The Right to Freedom of Religion on Human Rights Day 2014
10 Dec 2014
Human Rights Day is marked each year on 10 December to celebrate the Universal Declaration of Human Rights.
Human Rights Day commemorates the date on which the United Nations General Assembly adopted the Universal Declaration of Human Rights, proclaiming its principles as the "common standard of achievement for all peoples and all nations." This year's slogan, Human Rights 365, encompasses the idea that every day is Human Rights Day.
The UN Secretary General, Ban Ki-Moon said on the occasion of Human Rights Day 2014: "We denounce authorities who deny the rights of any person or group. We declare that human rights are for all of us, all the time: whoever we are and wherever we are from; no matter our class, our opinions, our sexual orientation. This is a matter of individual justice, social stability and global progress."
The international community made a commitment to upholding dignity and justice for all
The Declaration celebrates that each one of us, everywhere, at all times is entitled to the full range of human rights, that human rights belong equally to each of us and bind us together as a global community with the same ideals and values. The Universal Declaration of Human Rights, which was adopted by the UN General Assembly on 10 December 1948 stated that "Whatever our nationality, place of residence, gender, national or ethnic origin, colour, religion, language, or any other status, the international community on 10 December 1948 made a commitment to upholding dignity and justice for all of us."
The Universal Declaration of Human Rights, which has 30 articles, states the following on religion in these three Articles:
Article 2: Everyone is entitled to all the rights and freedoms set forth in this Declaration, without distinction of any kind, such as race, colour, sex, language, religion, political or other opinion, national or social origin, property, birth or other status. Furthermore, no distinction shall be made on the basis of the political, jurisdictional or international status of the country or territory to which a person belongs, whether it be independent, trust, non-self-governing or under any other limitation of sovereignty.
A right to freedom of thought, conscience & religion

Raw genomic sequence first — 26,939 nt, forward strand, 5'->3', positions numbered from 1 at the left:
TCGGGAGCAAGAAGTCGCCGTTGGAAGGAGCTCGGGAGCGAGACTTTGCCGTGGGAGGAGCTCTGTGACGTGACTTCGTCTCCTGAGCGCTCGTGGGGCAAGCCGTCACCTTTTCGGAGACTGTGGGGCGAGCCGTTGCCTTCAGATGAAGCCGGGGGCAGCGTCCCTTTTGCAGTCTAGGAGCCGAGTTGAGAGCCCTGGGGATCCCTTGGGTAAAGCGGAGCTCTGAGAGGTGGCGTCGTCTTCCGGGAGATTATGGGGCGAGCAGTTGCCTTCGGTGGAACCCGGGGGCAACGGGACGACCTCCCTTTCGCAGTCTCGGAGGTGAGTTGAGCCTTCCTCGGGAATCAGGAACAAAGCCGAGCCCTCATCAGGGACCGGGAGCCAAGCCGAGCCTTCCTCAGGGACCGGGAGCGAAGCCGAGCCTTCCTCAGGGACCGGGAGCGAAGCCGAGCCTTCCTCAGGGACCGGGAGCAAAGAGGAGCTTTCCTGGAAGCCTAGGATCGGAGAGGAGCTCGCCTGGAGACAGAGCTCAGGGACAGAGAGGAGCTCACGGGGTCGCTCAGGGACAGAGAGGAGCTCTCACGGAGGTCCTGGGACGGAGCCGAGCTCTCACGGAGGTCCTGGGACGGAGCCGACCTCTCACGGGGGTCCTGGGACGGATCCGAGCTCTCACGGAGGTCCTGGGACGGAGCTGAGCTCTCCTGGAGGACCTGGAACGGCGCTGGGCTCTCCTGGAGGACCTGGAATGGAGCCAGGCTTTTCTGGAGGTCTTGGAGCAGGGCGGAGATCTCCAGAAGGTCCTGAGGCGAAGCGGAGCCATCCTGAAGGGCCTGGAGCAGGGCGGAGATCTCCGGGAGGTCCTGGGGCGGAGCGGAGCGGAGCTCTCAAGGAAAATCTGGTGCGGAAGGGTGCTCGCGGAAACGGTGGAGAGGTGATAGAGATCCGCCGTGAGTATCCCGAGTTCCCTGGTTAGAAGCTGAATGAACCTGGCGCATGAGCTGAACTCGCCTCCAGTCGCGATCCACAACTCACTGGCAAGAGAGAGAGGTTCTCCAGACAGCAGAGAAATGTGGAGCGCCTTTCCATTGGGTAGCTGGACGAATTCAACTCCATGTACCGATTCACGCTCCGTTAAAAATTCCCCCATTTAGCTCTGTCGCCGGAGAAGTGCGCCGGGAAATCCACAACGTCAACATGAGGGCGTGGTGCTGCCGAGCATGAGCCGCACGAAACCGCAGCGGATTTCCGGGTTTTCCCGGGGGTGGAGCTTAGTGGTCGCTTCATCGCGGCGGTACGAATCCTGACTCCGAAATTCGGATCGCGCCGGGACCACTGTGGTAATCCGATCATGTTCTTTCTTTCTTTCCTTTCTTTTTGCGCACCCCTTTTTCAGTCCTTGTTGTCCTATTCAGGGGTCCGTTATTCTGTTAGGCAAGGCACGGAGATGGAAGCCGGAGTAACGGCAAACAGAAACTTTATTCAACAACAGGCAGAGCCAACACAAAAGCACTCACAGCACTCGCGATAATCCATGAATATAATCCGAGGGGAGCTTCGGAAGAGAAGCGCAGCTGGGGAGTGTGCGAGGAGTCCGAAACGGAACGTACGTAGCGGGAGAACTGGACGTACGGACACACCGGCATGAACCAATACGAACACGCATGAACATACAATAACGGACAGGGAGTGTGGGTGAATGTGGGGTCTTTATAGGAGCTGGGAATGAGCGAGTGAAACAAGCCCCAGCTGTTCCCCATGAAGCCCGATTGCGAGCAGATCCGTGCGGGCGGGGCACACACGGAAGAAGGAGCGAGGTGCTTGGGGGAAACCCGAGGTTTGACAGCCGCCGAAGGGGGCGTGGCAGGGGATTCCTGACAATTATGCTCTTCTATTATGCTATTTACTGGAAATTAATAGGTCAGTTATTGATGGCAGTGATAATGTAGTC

Article 18: Everyone has the right to freedom of thought, conscience and religion; this right includes freedom to change his religion or belief, and freedom, either alone or in community with others and in public or private, to manifest his religion or belief in teaching, practice, worship and observance.
Article 26: (1) Everyone has the right to education. Education shall be free, at least in the elementary and fundamental stages. Elementary education shall be compulsory. Technical and professional education shall be made generally available and higher education shall be equally accessible to all on the basis of merit. (2) Education shall be directed to the full development of the human personality and to the strengthening of respect for human rights and fundamental freedoms. It shall promote understanding, tolerance and friendship among all nations, racial or religious groups, and shall further the activities of the United Nations for the maintenance of peace. (3) Parents have a prior right to choose the kind of education that shall be given to their children.
Religion & Geopoliticsalso displays global data on the status of ratification of international human rights treaties and optional protocols around the world. This data is taken from the Office of the High Commissioner for Human Rights and the United Nations Office of Legal Affairs.
Our Face to Faith schools programme is doing very important work, delivering a pioneering education programme for 12-17 years across 30 countries to help prevent religious conflict and extremism. To celebrate Human Rights Day the programme is working with Hardwired to educate and encourage advocacy on the rights of religious and belief minority groups. Face to Faith are also hosting video conferences, connecting classrooms around the world for dialogue around Article 18 of the Universal Declaration of Human Rights, and to challenge students to become ambassadors for freedom of religion and belief.
You can read more on Human Rights Day here.
This article summarises an external report, and is not to be taken as the view of the Tony Blair Faith Foundation.
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